The Houston Astros should extend a qualifying offer to Michael Brantley.
The offseason is nearing, and the Houston Astros have plenty of matters to attend to. Probably the biggest thing to watch is how they’ll address impending free agents George Springer and Michael Brantley, and the first order of business is to decide whether to extend them a qualifying offer.
For those unfamiliar with it, teams can extend qualifying offers to their impending free agents, which the players can choose to accept or reject. If they accept, the player is under contract with the team for one year at a predetermined salary. If they reject the offer and sign elsewhere, the team will recoup draft pick compensation.
This year, the MLB qualifying offer will be $18.9 million, which is an increase over last year’s mark of $17.8 million. In Springer’s case, the Astros will of course make the offer, but he will certainly decline since he would be in position to get a higher salary over multiple years in free agency. But that might not necessarily be the case with Brantley.
Worth the Risk?
To say that Brantley has been a worthwhile acquisition would be an understatement. Former GM Jeff Luhnow inked him to a two-year, $32 million deal prior to the 2019 season, and he’s delivered to the tune of a .309/.370/.497 line with 55 doubles, 27 homers and 122 RBIs in 194 games. He’s also performed well in the postseason, hitting a combined .311 in the playoffs with the Astros.
Brantley made $16 million in 2019 and the prorated portion of $16 million in 2020, so if he were to accept a qualifying offer, he would get a raise for 2021, but not an obscene one. In many ways you could say he’s earned it. Of course the Astros might not want to commit $18.9 million to him, even if it’s just for one year.
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For one, Brantley is 33 and will turn 34 in May. He’s also had to spend some time at DH due to a couple of nagging injuries the past couple of years. With Yordan Alvarez set to return in 2021, the DH spot won’t be available, for the most part. He will have to play the field, which is fine when he’s healthy. He’s proven to be a solid defender.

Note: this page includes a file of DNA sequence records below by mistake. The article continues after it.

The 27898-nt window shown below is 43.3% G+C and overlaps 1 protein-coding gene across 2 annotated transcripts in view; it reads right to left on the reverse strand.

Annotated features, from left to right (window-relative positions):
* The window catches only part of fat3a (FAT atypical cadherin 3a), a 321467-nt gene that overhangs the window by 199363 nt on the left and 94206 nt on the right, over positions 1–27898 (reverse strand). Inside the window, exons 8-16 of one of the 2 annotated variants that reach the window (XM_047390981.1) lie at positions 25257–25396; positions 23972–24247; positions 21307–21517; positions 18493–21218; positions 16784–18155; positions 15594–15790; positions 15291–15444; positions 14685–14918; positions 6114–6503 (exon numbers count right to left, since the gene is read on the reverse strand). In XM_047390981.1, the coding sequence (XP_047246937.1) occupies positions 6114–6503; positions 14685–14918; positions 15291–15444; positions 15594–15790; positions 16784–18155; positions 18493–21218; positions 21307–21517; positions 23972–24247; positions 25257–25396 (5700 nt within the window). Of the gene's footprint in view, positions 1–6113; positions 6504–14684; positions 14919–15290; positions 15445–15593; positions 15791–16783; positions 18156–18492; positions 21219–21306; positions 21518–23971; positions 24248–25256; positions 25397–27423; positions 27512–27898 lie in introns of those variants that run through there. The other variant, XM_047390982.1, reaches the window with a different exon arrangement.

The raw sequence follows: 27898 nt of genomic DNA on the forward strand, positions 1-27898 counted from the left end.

The Astros also might rather commit big money to Springer, in which case they may not want to run the risk of Brantley accepting the qualifying offer. But considering they’ve lost their first and second round picks in next year’s draft due to the sign stealing scandal, the possibility of getting draft pick compensation might be too good to pass up.
The Astros could, of course, sign Brantley to an extension before making the qualifying offer, which would negate the issue completely. But assuming they don’t, I think they should absolutely extend the offer. Either he rejects it and signs elsewhere, and you get much-needed draft picks, or he accepts it and you get him for one more year. The $18.9 million price tag might be a little more than they’d like to pay him, but it’s worth the risk nonetheless.